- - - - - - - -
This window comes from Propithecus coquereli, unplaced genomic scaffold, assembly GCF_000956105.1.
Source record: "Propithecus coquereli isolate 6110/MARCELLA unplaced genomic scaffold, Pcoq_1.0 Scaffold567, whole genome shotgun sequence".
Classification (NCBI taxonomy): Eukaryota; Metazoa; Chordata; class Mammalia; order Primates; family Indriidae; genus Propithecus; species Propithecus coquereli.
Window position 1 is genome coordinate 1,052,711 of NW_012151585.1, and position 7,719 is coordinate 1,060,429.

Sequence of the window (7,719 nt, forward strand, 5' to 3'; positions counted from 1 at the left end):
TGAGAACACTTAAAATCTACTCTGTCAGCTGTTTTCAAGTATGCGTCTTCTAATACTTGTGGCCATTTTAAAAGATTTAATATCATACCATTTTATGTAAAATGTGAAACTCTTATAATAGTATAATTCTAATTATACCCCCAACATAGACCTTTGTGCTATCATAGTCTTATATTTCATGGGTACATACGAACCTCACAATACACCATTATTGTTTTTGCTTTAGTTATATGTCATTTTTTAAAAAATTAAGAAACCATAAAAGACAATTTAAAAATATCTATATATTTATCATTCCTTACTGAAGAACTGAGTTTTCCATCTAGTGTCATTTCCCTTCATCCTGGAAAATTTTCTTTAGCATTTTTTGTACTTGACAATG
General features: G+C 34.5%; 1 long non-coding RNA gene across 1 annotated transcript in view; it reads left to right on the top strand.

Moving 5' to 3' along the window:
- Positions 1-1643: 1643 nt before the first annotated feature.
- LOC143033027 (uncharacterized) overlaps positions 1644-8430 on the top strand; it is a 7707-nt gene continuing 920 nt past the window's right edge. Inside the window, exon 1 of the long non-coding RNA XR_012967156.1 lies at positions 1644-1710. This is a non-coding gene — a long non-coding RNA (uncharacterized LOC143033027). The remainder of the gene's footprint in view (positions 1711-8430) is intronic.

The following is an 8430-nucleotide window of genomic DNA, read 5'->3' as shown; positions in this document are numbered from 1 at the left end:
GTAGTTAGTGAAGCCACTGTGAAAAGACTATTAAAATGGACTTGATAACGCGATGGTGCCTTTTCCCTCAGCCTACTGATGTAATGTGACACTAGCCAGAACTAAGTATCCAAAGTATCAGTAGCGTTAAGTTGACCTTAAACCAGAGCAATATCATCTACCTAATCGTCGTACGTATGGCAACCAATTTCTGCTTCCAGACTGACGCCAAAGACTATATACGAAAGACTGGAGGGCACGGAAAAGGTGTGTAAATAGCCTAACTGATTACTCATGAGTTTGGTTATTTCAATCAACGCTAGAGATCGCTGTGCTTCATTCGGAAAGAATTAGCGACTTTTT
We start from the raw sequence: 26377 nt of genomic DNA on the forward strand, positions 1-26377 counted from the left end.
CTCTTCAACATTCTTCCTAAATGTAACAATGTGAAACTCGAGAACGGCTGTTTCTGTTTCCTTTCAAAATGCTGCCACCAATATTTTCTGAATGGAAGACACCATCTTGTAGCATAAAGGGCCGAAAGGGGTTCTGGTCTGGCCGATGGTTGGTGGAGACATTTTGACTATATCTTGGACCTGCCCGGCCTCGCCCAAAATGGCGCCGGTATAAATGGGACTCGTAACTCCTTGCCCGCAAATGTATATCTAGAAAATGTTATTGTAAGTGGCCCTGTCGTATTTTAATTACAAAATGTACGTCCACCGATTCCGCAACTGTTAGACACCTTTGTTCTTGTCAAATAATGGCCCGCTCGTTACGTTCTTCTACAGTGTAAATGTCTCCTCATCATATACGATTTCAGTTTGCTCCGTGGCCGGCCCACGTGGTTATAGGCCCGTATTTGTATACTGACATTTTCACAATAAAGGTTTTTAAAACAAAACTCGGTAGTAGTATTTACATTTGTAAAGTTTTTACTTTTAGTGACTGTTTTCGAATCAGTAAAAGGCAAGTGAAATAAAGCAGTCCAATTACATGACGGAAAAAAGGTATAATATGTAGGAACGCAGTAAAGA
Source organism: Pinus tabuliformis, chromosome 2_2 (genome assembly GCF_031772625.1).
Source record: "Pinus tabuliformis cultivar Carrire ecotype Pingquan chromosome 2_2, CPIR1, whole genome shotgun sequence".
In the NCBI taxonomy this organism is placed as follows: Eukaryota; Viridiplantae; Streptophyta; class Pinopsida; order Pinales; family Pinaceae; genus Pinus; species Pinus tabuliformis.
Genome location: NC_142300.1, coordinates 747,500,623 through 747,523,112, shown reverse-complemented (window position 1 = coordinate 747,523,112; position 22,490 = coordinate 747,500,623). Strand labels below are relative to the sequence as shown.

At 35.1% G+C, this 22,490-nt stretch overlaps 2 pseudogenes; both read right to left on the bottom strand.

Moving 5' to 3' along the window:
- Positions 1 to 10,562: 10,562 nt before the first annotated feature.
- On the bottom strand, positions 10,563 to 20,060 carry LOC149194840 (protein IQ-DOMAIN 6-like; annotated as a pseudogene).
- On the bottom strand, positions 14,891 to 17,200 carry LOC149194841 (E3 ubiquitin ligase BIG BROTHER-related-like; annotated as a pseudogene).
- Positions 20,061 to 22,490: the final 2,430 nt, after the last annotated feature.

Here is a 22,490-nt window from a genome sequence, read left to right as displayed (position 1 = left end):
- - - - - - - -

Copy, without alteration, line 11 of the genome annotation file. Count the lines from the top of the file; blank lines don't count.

The following is an 8430-nucleotide window of genomic DNA, read 5'->3' as shown; positions in this document are numbered from 1 at the left end: